Projects will take place from 2019 to 2021.
Investigators: Penny Vlahos, Jamie Vaudrey, and Michael Whitney, University of ConnecticutGrant Award: $398,387 plus $103,843 in matching funds
Gaining a better understanding of how oxygen is being used in the water column of Long Island Sound will inform decisions that seek to avoid hypoxia and manage the estuary sustainably amidst coastal population growth and shifting climate. The research team will sample 10 sites across the Sound. The Connecticut Department of Energy and Environmental Protection’s monitoring vessel John Dempsey will provide access to the project. Components of the respiration process that will be quantified include organic matter degradation rates, nutrients, oxygen, carbon dioxide and controlling variables including pH, alkalinity and temperature. The field sampling will occur in different seasons and at various locations, allowing the timing and location of respiration rates to be predicted.
This project builds on analyses of carbon balances in the Sound being conducted by the investigators and will help develop a more detailed biogeochemical understanding to enhance Long Island Sound management.
See the Long Island Sound Respire Program website.
Investigator: Craig R. Tobias, University of Connecticut
Grant Award: $384,544 plus $99,887 in matching funds
Western Long Island Sound is the area of the Sound most vulnerable to low oxygen (hypoxic) conditions. The investigator will deploy automated respiration chambers at locations throughout the western Long Island Sound, including in the Bronx at Throggs Neck where the East River enters the Sound, and along the gradient of the Connecticut River plume, the largest source of non-urban freshwater and nutrients to the Sound. These devices will measure respiration and net ecosystem production at the above locations chosen for their differences in organic matter sources and composition, a major driver of these processes. The researcher will incubate parallel samples onboard the research vessel to compare with measurements from the automated respiration chambers and provide additional information. The results will address hypoxia by increasing our understanding and the predictability of how respiration responds to management actions.
Investigators: Robert J. Johnston, Clark University; Peter Groffman, City University of New York; and Colin Polsky, Florida Atlantic UniversityGrant Award: $370,619 plus $92,624 in matching funds
The ecological impact of residential lawns exporting nutrients from fertilizer into Long Island Sound (by runoff into storm drains and rivers or by infiltrating into the groundwater) is significant. Currently, there is no clear understanding of the most effective means to reduce harmful lawn care practices across the Long Island Sound watershed. The research team will study and explain how different homeowner behaviors influence nitrogen export and stormwater runoff, and will evaluate the effectiveness of programs and policies designed to encourage less polluting lawn care and landscaping practices. The team will develop a model of lawn care practices around the watershed, and survey over a thousand households across New York and Connecticut portions of the watershed. Using this survey data and direct observation of lawns in the watershed, the team will forecast behavioral changes from management interventions in differing scales at a variety of locations.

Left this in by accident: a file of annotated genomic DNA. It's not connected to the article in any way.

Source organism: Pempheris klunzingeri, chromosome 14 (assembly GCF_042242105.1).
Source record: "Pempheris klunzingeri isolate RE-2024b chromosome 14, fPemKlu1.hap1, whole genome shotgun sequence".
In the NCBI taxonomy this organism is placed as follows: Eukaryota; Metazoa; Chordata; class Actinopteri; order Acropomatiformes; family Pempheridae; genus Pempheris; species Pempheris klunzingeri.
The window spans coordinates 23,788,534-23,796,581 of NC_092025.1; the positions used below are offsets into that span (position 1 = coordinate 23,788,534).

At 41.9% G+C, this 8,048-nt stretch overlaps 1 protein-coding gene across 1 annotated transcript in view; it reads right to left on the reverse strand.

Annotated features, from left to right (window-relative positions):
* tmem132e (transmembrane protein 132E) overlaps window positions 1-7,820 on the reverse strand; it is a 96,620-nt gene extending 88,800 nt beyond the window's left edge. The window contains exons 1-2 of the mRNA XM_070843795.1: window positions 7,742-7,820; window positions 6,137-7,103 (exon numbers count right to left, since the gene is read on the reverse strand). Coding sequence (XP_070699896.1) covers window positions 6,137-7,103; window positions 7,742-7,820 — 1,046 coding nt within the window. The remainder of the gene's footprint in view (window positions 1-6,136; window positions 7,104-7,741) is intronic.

At the conclusion of the study, the researchers will engage with stakeholders to explore implications for policy and program development to reduce the environmental impacts of lawn care in the Sound.
Investigators: Maria Tzortziou, The Research Foundation CUNY—The City College of New York; Dianne Greenfield, The Research Foundation CUNY—Advanced Science Research Center and Queens College; and Joaquim Goes, Lamont-Doherty Earth Observatory, Columbia University
The research team will address the challenge of gathering data from satellite images of Long Island Sound. Like many similar highly populated estuaries in the world, the Long Island Sound suffers from water quality problems, including high loadings of nutrients, hypoxia, and recurrent harmful algal blooms. Satellite observations give environmental monitors and water resource managers the ability to observe changes in water conditions across large areas not feasible with field-based monitoring alone. However, determining water composition and identifying which bloom-forming phytoplankton species are in the Sound from space has been a challenge. This study proposes to develop new remote sensing products to improve our knowledge of the Long Island Sound ecosystem parameters that are critical for management.
Grant Award: $380,231 plus $95,162 in matching funds